But we watch. We watch with growing anticipation as Lucrezia becomes more shrewd and bitter. And we watch so we can see Jeremy Irons — sonorous of voice, blackened of eye — chew every bit of delicious scenery he can get his teeth into, whether he's outlining the map of Italy on his mistresses's bare leg or soaping a noblewoman in his tub while she addresses him as "Holy Father." And we watch so we can share in the joke of his longing to be "a simple priest, praying to the God of Abraham."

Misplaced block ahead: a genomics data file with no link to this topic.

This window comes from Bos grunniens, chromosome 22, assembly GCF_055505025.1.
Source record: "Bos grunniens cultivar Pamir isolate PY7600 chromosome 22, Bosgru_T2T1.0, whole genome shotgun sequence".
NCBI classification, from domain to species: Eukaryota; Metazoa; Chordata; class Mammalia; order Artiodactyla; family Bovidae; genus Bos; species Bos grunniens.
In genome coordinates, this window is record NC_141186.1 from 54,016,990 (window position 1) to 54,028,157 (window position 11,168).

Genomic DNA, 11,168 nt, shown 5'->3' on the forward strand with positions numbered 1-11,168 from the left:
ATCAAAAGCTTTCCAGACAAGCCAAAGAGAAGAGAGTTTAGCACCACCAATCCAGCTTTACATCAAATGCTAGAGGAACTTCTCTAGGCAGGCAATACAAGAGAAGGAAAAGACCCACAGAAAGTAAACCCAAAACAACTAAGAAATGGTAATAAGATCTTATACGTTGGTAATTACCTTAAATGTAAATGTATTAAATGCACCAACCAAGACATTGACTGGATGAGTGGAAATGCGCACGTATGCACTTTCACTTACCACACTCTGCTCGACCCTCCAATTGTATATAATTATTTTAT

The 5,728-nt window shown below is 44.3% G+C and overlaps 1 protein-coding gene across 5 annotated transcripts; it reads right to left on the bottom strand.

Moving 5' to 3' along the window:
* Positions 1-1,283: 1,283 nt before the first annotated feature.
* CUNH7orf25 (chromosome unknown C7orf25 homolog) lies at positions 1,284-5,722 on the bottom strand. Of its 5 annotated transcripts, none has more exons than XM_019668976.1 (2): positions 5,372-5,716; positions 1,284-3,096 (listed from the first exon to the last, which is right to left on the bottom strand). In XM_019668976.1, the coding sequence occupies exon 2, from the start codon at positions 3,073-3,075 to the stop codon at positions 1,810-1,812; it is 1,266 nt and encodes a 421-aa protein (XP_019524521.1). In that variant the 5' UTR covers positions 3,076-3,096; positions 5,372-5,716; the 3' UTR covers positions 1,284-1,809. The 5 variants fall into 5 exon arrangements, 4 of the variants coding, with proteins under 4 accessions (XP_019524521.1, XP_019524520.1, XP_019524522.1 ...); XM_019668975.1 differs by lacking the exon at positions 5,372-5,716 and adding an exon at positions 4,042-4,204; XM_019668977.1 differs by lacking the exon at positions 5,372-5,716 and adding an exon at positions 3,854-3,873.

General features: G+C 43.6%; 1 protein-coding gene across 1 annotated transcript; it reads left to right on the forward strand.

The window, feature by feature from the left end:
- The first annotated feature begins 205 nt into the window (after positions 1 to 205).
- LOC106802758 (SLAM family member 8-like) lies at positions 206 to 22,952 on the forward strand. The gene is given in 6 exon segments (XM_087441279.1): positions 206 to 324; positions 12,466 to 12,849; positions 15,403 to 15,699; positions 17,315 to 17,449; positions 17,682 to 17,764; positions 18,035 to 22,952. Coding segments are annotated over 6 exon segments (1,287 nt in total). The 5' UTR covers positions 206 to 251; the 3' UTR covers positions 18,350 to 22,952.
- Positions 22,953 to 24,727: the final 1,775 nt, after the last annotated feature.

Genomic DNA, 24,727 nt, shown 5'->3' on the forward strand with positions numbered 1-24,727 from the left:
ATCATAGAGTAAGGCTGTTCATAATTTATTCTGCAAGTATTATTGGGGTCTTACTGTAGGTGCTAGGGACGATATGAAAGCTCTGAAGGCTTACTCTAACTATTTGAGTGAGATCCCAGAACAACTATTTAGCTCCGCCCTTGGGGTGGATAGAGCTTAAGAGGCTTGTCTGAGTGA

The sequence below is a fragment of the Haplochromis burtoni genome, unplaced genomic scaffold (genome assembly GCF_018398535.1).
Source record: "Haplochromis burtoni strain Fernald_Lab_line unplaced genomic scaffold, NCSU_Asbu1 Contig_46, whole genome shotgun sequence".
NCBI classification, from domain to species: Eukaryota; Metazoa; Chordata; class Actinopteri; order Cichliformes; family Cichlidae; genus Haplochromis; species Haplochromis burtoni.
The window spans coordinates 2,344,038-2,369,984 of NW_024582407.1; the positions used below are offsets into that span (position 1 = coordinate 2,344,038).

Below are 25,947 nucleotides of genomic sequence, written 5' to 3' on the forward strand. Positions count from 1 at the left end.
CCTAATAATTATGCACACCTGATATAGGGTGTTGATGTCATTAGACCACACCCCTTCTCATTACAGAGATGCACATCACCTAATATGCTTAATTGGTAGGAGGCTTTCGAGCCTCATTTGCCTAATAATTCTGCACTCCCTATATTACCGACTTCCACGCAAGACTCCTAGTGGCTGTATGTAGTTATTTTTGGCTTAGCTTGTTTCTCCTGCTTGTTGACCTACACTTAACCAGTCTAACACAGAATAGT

, Thomas More, Neil Jordan, review, More